Wednesday, March 31, 2021

The Cartoon Collections Caption Contest #120

Who could just let the Cartoon Collections Caption Contest #120 roll by? My three entries are shown below. The drawing is by Charles Barsotti (1933-2014).

"Who unlocked your cubicle?"
"Get rid of that new step in your bounce."
"No more rolling with the punches."

These captions haven't been cleared by HR:
"Breaktime is over."
"I suppose you think you can just bounce up the corporate ladder?"
"But we're not ready to roll out the Smith campaign."


Tuesday, March 30, 2021

National Doctors' Day: Joe Zeis in the Exam Room

Today is National Doctors' Day in the US. In order to honor physicians for their selfless dedication, Dick Buchanan offers up a 1957 gag from his clip files by cartoonist Joe Zeis:

"Those X rays of yours are in here somewhere."
Joe Zeis
The Saturday Evening Post, June 15, 1957
Scan by Dick Buchanan

Note:  My thanks to Dick Buchanan for nurturing my appreciation of doctors in this special way. Dick, of course, is the custodian of the renowned Dick Buchanan Cartoon Clip Files and a regular contributor to Mike Lynch Cartoons, most recently a post entitled  "From the Dick Buchanan Files: The Search for Happiness Part Three: Marriage 1946 - 1964." Better check it out before you make any lifelong commitments.

The subject of perceived avarice in doctors with too much green on their hands has been visited here before. See, for example, Attempted Bloggery's most recent post (yes, there's more than one) about the notorious wrong bag cartoon.


Monday, March 29, 2021

My Entry in The New Yorker Cartoon Caption Contest #749

Has the magic gone out of The New Yorker Cartoon Caption Contest #749 for the date March 29, 2021? My sleight of hand is shown below. The drawing is by P. C. Vey.

"They want me to saw you in two."

This caption was misdirected:

"People are more bored than I thought."

April 17, 2021 Update:  The Finalists

I voted for the caption from Oak Park.

April 24, 2021 Update:
  The Winner


Sunday, March 28, 2021

National Doctors' Day: Stanley Stamaty in the O.R.

National Doctors' Day comes around every year on March 30. I always assumed the date was chosen for its proximity to April Fools' Day, but actually it marks the anniversary of the first use of general anesthesia in surgery. And, speaking of surgery, a 1952 cartoon by Stanley Stamaty take us right into the operating room for a dose of medical humor.
"Robert, how much longer do we have to go on meeting like this?"
Stanley Stamaty
Cartoon Humor, Vol. 16, No. 3, 1952, page 80

Steven Boss humor magazine collection

Note:  This 1952 issue of Cartoon Humor is one of more than 5,600 magazines in the Steven Boss humor magazine collection at Columbia University. I took this photograph in the Rare Book and Manuscript Library more than five years ago on March 10, 2016, a time when lovers wearing masks had no particular social significance beyond the confines of the operating room. Today's post marks the fiftieth I got out of that half day's work—so far! I'm overdue for a return visit, but while the Butler Library where this wonderful collection is housed is now open to Columbia students, it is not yet open to the general public. Still, Curator for Comics and Cartoons Karen Green can provide interested parties with up-to-date information on access to the collection.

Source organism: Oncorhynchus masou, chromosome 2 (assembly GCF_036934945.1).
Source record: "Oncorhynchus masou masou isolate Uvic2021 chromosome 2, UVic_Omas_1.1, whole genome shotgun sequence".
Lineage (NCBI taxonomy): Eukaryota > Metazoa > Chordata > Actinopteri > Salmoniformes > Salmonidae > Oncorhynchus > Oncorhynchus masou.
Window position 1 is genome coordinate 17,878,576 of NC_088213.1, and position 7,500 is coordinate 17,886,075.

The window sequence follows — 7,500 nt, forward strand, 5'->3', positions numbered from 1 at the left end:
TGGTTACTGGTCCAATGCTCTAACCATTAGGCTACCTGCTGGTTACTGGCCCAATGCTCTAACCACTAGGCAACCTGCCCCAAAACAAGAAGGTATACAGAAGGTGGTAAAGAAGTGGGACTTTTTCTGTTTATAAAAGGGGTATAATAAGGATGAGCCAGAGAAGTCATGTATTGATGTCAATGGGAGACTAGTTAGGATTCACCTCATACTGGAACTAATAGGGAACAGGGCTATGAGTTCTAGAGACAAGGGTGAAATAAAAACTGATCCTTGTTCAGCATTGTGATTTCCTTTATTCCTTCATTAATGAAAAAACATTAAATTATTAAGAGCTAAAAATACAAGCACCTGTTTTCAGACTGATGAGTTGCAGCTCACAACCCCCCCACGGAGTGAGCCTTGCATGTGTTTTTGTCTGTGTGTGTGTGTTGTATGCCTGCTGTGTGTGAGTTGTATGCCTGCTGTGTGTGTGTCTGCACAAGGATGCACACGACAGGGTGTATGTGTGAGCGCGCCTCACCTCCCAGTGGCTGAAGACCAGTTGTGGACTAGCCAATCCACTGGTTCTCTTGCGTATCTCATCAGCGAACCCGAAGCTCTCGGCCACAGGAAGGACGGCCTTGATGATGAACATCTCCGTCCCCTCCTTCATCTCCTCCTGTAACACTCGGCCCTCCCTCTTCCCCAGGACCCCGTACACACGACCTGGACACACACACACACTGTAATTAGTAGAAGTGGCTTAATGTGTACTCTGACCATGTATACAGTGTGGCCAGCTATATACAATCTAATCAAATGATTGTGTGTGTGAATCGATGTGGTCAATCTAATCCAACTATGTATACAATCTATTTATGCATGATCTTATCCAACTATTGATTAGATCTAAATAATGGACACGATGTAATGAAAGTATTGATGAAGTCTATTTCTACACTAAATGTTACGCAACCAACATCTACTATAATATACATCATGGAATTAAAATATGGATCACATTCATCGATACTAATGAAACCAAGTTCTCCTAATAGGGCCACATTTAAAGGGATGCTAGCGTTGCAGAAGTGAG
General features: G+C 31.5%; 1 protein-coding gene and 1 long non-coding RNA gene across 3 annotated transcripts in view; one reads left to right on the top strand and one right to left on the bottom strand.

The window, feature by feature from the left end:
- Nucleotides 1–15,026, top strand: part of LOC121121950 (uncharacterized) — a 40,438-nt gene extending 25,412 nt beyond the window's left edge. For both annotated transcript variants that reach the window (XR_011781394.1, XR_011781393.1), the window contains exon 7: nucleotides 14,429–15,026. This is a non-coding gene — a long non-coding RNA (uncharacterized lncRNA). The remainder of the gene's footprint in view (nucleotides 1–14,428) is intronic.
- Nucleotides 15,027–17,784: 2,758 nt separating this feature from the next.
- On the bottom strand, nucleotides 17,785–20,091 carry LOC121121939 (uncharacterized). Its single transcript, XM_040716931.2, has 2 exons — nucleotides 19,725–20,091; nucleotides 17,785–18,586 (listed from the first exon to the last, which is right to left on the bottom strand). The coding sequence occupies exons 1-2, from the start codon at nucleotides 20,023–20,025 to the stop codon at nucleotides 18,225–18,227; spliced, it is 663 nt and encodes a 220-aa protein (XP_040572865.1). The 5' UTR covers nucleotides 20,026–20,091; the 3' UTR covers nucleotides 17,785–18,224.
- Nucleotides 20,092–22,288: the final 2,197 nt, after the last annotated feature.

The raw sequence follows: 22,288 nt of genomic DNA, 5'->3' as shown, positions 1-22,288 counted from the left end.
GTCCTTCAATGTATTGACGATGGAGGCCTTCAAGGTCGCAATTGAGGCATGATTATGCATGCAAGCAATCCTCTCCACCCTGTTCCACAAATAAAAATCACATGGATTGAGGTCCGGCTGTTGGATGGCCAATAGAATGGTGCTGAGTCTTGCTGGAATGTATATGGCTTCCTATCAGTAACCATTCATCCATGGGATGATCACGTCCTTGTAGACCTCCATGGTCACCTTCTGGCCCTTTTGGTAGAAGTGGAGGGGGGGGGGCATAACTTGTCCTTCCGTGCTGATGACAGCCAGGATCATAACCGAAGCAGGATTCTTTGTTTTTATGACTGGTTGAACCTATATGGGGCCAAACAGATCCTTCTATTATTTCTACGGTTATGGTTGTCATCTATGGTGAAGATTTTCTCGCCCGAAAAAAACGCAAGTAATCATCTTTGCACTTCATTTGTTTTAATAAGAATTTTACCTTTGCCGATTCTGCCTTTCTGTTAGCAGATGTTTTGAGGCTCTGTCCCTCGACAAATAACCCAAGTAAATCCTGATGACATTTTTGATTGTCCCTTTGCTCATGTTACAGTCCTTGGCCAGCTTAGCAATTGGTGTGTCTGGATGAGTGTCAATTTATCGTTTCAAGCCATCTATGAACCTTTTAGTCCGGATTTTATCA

This issue contains several other full-page cartoons by Stanley Stamaty, but I did not photograph them, a serious error in judgment on my part. I'd like to redeem myself and post these other cartoons too when I get the chance. To that end, anyone with a copy of this magazine and a camera or scanner could be a tremendous help. Otherwise, this issue of Cartoon Humor should be my first stop when I return, eventually, to the RBML.

Stanley Stamaty still doesn't have a Wikipedia page. Shouldn't somebody do something about that?


Harold Ross: Readopt War Orphans

Harold Ross, as managing editor of Stars and Stripes for the American Expeditionary Force, had been commended by General Pershing and by the French government for conceiving a plan whereby 3,567 children left orphaned by the First World War were adopted by American soldiers serving in Europe. In 1920 Ross, now stateside and editor of The American Legion, urged the nation's more than nine thousand American Legion posts to readopt these same orphans brought home by American soldiers, apparently through financial contributions to their welfare. Ross's publication supplied the copy of this article to newspapers around the country. Ross would later take on the editorship of Judge and then, in 1925, found his own weekly newsmagazine, The New Yorker.

Saturday, March 27, 2021

Harold Ross and Jane Grant Wed

One hundred one years ago today New York Times reporter Jane Grant and American Legion Weekly editor-in-chief Harold Ross were married. The Times dutifully covered the nuptials of its first full-fledged female reporter after the announcement was made on April 12. Ross was then known for his work during the Great War on Stars and Stripes, which he had been assigned to from its founding, eventually becoming managing editor. In France, Alexander Woollcott had introduced the couple.

Together Ross and Grant would go on to establish The New Yorker in 1925 with the financial backing of Raoul Fleischmann. Ross, of course, served as the magazine's editor while Grant worked at bringing investors and talent, notably Janet Flanner, on board. The magazine became a success but the marriage did not. The couple were divorced in 1929. Grant would publish her memoir Ross, The New Yorker and Me in 1968.